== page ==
A government-appointed committee in Fiji introduced an 11-point framework to augment the Pacific island nation’s constitution and “rebuild Fiji into a nonracial, culturally vibrant and united, well-governed, truly democratic nation.” The 75-page report, called the “Fiji Draft People’s Charter for Change, Peace & Progress” (.pdf available here) was introduced Wednesday so the public can provide opinions and recommendations.
The 45 authors, worked for the past eight months under the banner “National Council for Building a Better Fiji,” were given authority from the so-called interim government of Commodore Voreqe (Frank) Bainimarama, which came to power in a December 2006 coup.
The National Council for Building a Better Fiji is predominately responsible for “ending the coup culture” in the island nation, where the military has interrupted democratic rule four times since 1987, helping suffocate the nation’s economy and usher in “lawlessness and bad governance.” To move beyond continued military intervention in politics, the group admits the country must end the “adversarial ethnic-based politics” which largely pit the indigenous Melanesian population against an Indian population that the British colonial government began importing to work in the sugar industry around 1880s and early 1900s. For decades, the Indo-Fijians, who are mostly practicing Hindus, maintained a slight numerical majority. Since the two coups of 1987, however, Indo-Fijian emigration has increased to the point where the largely Christian indigenous people now make up roughly 57 percent of the population.
The draft charter says for the country to move forward, people must affirm the constitution as the law of the land, reform the system of racially segregated voting and solve the land issue, one of the country’s most intractable problems, by insuring that people from all ethnic groups have access to land by increasing the supply of fertile fields and through sustainable lease arrangements. The Bainimarama government said the country must act on these recommendations before a restoration of democracy can take place amidst general elections, which were originally scheduled for March 2009 and recently postponed.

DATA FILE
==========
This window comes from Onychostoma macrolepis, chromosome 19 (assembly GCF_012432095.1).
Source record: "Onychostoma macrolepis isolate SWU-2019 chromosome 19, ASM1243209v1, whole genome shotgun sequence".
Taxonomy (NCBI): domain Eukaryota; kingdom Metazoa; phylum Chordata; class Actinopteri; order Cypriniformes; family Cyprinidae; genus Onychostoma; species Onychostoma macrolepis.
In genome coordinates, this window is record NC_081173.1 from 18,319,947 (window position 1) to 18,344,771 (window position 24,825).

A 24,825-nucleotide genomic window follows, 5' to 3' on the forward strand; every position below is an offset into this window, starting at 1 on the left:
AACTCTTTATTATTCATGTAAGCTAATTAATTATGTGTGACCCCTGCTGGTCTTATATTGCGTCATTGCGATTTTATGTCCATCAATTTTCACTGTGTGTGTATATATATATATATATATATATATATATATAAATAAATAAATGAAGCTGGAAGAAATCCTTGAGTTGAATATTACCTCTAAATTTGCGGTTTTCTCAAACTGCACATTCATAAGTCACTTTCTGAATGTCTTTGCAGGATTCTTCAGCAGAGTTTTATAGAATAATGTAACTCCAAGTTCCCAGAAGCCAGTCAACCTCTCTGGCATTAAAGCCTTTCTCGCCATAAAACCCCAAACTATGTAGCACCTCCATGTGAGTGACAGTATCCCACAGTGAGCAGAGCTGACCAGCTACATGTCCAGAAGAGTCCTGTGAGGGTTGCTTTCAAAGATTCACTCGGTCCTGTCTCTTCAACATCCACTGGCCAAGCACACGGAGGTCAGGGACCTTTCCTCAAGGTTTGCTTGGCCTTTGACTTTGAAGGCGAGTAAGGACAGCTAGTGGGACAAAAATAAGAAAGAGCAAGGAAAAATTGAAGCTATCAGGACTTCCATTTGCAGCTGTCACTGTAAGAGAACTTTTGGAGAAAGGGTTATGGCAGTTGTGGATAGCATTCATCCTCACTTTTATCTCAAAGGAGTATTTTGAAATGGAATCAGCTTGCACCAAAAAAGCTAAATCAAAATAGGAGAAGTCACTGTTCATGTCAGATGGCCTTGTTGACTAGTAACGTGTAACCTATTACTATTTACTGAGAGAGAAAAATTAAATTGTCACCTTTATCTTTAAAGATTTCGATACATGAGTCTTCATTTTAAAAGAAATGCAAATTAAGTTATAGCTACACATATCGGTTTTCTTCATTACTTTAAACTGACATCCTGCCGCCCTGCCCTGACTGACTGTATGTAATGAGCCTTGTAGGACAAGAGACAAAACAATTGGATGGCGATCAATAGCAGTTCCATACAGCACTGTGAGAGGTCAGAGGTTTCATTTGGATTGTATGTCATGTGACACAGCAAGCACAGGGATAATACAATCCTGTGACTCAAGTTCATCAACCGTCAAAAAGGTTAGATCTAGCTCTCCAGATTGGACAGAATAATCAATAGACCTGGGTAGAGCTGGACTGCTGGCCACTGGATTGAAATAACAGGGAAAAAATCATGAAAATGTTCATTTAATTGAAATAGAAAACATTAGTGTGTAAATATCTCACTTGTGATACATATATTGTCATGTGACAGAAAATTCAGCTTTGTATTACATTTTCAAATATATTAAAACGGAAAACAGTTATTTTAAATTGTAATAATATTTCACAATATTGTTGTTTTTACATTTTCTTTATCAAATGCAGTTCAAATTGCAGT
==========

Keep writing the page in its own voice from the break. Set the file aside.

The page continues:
Initial opinions regarding the draft charter from the public, mainstream press — and most bloggers in Fiji — have been negative. Many people took exception with the committee’s proposal to combat ethno-nationalism by calling all citizens of the islands “Fijians” while changing the name of indigenous people to itaukei, a term from the local Fijian language. Presently, indigenous people are referred to as “Fijians” while the descendants of Indian workers are called “Indo-Fijians.”
gdevreal, a prodigious commentator at a very lively forum called Fiji Board Exiles argues that if the committee wants to change the name of Fiji’s inhabitants, it should find a title that is not already in use.
Pick something new instead of robbing it from someone else. There is no need to steal from one group to satisfy another. Pick a word that does not already have a meaning so you can respect Fijians right to what they have and what in addition is guaranteed to them under the Constitution by all the Peoples of Fiji.
Are People of all races called Indians in India? Japanese in Japan?
“Fiji citizen” is good enough as a common name…
…when Vijay Singh plays on the international golf circuit, everybody makes a point about him being Fijian – the media always underline that like its a badge of honour – and they underscore it even in TV reports with phrases like “Fijian Vijay Singh today won the US Masters……” as if we don't already know he is Fijian ! lol.
this argument about the word “Fijian” won't put bread and butter on the table – nor does it make a difference – that word is not our itaukei identity anyway – its a British word that came in with the Brits…